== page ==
My name is Niall Murphy, and I’m the Director of Software Engineering at Microsoft Azure. Within the Production Infrastructure Engineering group, I am responsible for building teams, guiding overall strategy and implementation, and the business metrics for one of the largest clouds in the world.

Much of my early childhood has disappeared completely. At best I have fragments, sharply outlined and vivid in themselves, but not in any sequence or straight-forwardly relatable to other incidents. In this, and in so much else, I have to rely on my poor mother to help stitch together the story of myself. So I cannot answer when I first became interested in poetry or programming, but I know for certain it was early in my childhood that I discovered the written word.

The relative isolation of being the single child of a single mother in Ireland in the seventies and eighties, combined with interests for which my suburb did not readily supply companions, made relating to others my own age more difficult.

Instead, poetry, music, philosophy, and technology were my great consolations. Although my obsessions were not widely shared, it was highly enjoyable reading the considerable supply of Doctor Who novels that my mother provided her begging son. The escape was also Heaney’s Mid-Term Break, Palgrave’s Golden Treasury, MacNeice, Kipling, Milton — the English canon, I suppose — and the idea of epic poetry. I remember this too: once I dropped a folded sheet of paper on my teacher’s desk asking for permission to write an epic poem. I recall the smile on his face as he unfolded the subterfuge, and I recall writing it, but the most important thing is that I knew it had to be hidden, for if my peers were to find out, that would probably be another beating.

Ireland’s society was, and still somewhat is, friendlier towards the humanities than the sciences. Role models for sciences were the exception, not the rule. I found a summer camp, the RDS Irish Youth Science and Arts Week, which did its best in the rapidly atrophying economic environment of the 80s and early 90s to help people feel it was okay to care about knowing things. This was a deeply influential event, and very saddening when the RDS cancelled it, for unlike most other travellers, I did not find the sciences and the arts to be disconnected islands. To me, poetry and programming lived beside each other, somewhere close by in the domain of art and of mathematics.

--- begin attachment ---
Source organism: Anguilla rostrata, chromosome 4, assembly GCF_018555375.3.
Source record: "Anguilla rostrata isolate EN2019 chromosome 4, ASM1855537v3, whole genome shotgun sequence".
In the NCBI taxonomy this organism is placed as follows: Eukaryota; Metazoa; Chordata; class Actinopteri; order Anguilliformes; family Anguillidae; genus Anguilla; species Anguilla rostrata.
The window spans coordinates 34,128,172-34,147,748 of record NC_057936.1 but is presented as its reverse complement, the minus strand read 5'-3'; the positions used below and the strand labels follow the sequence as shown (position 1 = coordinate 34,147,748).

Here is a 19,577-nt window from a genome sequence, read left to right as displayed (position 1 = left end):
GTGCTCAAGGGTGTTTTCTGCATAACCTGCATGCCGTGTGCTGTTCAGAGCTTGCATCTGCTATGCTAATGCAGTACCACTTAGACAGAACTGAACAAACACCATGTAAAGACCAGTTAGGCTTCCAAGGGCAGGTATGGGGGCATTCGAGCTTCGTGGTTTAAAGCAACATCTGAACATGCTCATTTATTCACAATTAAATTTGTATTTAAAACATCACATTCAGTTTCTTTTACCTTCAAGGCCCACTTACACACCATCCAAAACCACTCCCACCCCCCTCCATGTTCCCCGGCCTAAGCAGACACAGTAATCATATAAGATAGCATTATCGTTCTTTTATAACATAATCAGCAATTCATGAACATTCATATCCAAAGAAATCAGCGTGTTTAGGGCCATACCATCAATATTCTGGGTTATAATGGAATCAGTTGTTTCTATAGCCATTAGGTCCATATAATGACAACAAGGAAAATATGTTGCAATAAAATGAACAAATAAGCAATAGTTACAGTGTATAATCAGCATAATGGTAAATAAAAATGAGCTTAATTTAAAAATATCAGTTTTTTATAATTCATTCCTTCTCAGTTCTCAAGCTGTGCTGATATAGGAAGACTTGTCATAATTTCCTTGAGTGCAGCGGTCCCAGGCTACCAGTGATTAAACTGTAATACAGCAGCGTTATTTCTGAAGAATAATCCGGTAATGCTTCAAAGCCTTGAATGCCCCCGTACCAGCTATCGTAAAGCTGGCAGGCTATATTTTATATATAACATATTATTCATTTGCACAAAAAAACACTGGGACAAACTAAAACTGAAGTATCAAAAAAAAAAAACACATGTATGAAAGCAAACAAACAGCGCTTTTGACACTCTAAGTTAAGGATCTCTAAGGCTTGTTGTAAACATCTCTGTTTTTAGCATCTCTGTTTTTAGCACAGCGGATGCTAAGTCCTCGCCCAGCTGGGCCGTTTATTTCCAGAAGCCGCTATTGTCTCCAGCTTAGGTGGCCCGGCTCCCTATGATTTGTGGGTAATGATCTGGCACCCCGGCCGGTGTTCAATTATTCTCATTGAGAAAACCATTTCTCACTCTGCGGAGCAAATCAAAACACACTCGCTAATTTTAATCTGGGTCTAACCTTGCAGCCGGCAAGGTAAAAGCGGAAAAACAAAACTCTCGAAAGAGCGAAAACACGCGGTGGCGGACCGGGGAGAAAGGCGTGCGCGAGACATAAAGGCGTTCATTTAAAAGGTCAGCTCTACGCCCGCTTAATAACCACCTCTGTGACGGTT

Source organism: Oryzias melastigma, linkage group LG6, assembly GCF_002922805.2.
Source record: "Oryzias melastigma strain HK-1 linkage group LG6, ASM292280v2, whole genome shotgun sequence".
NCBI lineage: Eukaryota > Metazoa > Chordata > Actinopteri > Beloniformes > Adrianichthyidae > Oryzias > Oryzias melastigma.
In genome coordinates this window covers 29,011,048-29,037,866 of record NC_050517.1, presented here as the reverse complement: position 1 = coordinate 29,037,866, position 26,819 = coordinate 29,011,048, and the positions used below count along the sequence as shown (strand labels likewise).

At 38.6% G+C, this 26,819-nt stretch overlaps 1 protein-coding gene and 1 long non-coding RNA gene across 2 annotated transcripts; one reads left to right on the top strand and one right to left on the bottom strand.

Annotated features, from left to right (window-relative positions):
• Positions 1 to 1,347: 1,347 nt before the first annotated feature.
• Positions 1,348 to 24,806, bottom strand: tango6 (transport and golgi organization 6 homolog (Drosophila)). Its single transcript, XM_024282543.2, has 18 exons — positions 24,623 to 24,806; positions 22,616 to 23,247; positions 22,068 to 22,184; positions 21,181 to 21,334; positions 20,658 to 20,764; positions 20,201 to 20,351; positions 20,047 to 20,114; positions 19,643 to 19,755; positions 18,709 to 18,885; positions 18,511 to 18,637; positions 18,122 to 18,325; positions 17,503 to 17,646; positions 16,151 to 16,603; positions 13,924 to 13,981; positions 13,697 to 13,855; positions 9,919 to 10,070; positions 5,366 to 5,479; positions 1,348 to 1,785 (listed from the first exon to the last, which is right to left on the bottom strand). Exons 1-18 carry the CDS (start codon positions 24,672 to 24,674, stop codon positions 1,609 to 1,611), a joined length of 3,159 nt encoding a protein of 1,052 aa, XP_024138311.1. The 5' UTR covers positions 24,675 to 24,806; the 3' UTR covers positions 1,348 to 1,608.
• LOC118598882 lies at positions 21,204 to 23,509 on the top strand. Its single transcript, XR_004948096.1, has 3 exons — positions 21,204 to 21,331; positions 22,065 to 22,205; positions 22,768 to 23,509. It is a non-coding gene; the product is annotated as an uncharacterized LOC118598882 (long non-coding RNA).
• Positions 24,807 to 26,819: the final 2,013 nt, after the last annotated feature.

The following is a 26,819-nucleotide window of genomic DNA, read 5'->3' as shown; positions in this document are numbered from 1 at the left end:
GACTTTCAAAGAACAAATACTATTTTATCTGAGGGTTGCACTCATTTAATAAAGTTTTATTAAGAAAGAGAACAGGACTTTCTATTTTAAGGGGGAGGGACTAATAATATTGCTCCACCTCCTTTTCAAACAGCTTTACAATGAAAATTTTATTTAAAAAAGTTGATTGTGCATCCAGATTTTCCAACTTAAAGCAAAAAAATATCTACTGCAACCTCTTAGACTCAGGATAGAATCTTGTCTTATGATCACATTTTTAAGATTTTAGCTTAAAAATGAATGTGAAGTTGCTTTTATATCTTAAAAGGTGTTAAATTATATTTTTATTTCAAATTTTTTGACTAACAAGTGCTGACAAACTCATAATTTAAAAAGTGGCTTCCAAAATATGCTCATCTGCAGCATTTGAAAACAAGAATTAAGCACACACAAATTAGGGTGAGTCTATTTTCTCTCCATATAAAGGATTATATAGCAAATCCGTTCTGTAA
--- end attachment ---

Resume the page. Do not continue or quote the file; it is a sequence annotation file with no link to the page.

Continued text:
While working for Google, on a team which had the interesting task of fending off denial-of-service attacks from Chinese state security, I spontaneously registered to do a degree in poetry studies – full-time, but in the evenings. It was a beautiful experience. Connections were growing in my brain again: history was coursing through every moment of the day. Epics of romance, domination, and software were being incrementally built under the aegis of product-market fit. The attempt to control the world that is inherent in both poetry and programming became clearer. I write to clarify: to firm up this first-order idea of what the right way is.

While I write, I think precisely and painstakingly about the power of words I use, and the higher-level constructions. There are consequences to words and forms we choose: some obvious, some less so. I think hard about how each word relates to the previous and the next. There are words that seem innocuous but govern a whole stanza, and words whose formal weight would seem to guarantee them relevance, but are ultimately forgettable.

Finally, I have it: a first draft. It almost certainly won’t work. Standing back a moment, casting a mature eye on this brittle reflection of art in mental space, one starts to see flaws. See, this approach over here: too dogmatic, naive in its assumptions. It needs to be weakened to survive. These lines here: well-intentioned, but ultimately superficial. And this stanza leading to the climax: too complicated, reaching for the stars when some strong gutter-work would suffice.

So I clench and spread my fingers and set to work: removing here, reinforcing over there, refining my underlying conception with experience. I often don’t fully know what I intended until I’ve finished.

But when I am finished, and I scan the results and lean back with a surprised smile: oh, what a feeling! From mind-stuff as pure as anything of my mind can be, I rejoice in assembling a striking and resilient statement: a collection of words in the right order, with just the right effect. Beautiful. I linger for a moment in that place where everyone lingers when they incorrectly think their art is complete.

Then someone leans over my shoulder, reads, and says “But what about…” — and I sigh. The work to do again.

I don’t know if that describes any other person’s mental experiences when writing software or sonnets. Yet the thing that strikes me is how completely applicable to both practices the above text is. The code, like poetry, has been prepared by people who seek to understand human nature, and in their own way, exploit it. What matters is the struggle. Remember this when you think a codebase less than a work of art, or a poem less precise.

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